Prudential People - Yusuf Mowlana
Meet Yusuf Mowlana, Analyst, Prudential Investment Managers.
Tell us why you enjoy your role at Prudential?
I joined the property team in October 2018, so I’m a new arrival. The nature of my role is research, which allows for constant learning and forces me to challenge existing views to get to the “right” answer. Unfortunately, all the hard work in the world won’t necessarily result in a favourable outcome, so a strong dose of humility is required. The intellectual challenge and stimulation which arise from operating in a dynamic environment with smart colleagues makes this a great place to be. It is also humbling that savers entrust us with looking after something as important as their retirement savings. This responsibility is a strong additional motivator.
If you weren’t an analyst, what job would you like to have?
I can think of a few industries which could be both interesting and have the potential to effect a meaningful positive impact on society. In no particular order, technology and its applications for rethinking existing business models; carbon emission reduction; and basic education would be appealing alternatives.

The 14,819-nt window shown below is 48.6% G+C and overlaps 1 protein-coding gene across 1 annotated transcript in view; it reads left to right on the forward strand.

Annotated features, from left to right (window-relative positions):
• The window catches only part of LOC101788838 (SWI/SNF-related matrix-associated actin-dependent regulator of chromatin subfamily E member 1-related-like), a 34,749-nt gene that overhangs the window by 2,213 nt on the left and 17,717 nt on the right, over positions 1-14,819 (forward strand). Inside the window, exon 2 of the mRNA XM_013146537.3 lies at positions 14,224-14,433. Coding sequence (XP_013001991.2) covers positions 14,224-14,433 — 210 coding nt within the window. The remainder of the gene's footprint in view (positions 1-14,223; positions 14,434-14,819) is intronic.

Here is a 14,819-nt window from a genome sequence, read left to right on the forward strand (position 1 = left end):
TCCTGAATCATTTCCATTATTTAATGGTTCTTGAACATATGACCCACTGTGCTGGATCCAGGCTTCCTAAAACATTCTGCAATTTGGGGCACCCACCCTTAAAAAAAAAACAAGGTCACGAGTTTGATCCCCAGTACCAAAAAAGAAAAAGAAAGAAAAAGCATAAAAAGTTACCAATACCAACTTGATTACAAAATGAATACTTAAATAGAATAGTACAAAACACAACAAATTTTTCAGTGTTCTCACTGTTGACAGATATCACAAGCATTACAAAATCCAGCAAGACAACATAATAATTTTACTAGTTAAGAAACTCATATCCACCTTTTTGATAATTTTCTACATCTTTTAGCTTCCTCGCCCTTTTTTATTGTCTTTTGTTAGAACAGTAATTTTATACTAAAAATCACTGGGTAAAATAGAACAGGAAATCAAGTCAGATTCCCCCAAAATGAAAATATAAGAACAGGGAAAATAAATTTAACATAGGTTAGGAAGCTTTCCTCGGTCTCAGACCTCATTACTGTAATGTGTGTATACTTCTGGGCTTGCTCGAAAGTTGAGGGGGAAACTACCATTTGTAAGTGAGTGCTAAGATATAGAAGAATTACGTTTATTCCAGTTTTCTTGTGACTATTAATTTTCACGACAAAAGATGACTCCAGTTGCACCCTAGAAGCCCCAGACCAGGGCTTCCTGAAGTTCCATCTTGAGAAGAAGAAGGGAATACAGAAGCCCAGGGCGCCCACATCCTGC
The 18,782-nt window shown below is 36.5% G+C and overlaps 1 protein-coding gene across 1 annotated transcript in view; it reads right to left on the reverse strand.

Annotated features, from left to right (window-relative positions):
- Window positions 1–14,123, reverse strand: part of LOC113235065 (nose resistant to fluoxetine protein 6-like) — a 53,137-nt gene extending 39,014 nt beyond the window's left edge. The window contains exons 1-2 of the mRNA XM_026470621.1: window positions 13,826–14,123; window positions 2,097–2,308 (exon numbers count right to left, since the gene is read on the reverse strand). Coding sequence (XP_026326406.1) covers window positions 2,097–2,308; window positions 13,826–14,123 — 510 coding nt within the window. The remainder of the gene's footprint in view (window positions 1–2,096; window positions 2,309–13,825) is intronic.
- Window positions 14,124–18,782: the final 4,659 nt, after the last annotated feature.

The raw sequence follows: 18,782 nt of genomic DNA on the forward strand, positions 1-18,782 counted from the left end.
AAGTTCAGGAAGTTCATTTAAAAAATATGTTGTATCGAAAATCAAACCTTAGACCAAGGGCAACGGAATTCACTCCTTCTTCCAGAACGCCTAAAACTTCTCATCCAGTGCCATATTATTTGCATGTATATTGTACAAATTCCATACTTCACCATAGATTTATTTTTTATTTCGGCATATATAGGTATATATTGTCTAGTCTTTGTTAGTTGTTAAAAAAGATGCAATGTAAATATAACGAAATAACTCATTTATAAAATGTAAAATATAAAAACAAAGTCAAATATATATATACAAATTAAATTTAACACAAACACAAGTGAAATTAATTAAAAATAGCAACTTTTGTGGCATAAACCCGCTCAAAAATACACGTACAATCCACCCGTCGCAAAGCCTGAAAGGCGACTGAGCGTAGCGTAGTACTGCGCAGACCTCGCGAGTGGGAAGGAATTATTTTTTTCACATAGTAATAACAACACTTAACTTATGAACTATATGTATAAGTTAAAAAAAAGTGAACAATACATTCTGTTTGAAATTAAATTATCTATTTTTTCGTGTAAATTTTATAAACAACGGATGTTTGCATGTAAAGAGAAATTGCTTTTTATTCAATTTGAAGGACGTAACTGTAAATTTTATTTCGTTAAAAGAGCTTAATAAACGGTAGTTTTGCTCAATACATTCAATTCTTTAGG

A topic you’re passionate about (apart from investing)?
Education, as it has the power to transform and change the trajectory of an individual’s life and society in general.
Where do you usually spend Saturday afternoons?
Often at a park where my children can run around and just have fun.
A recent favourite read? Why did you like it?
Edward O. Thorpe’s “A Man for All Markets” is the autobiography of a card-counting mathematics professor who became a successful money-manager. I enjoyed his childhood recollections.
Tell us something about you that your colleagues don’t know.
I used to play the trumpet… but perhaps my family is grateful that I no longer do!
What was your first job, and what did you learn from it?
In high school I bought basketball sneakers and gear online from the US when they went on sale and sold them at school. When the rand strengthened local retailers failed to drop their prices, which allowed me to price into the gap. I guess this was an early lesson in the benefits of arbitrage and information asymmetries.
What is your number-one bucket-list activity?
I would love to see the Amazon (the jungle, not the company!).
One thing you’re glad you tried, but would never do again?
Never say never, but I found sailing to be very hard work!
An ideal evening is…
An evening spent with family or friends, with some food and good conversation.
Best advice you ever received?
In investing: To be contrarian. Importantly, though, not for the sake of it, and only when you have enough evidence to bet against the consensus view.
Who is your hero and why?
I admire many people from various walks of life, and can think of a number in the business, investing and political spheres who stand out, but I tend not to “heroise” individuals. It is in recognising the fallibility of people that one is able to appreciate their achievements even more. In general, I admire people who are passionate about what they do and have the courage to act on their convictions.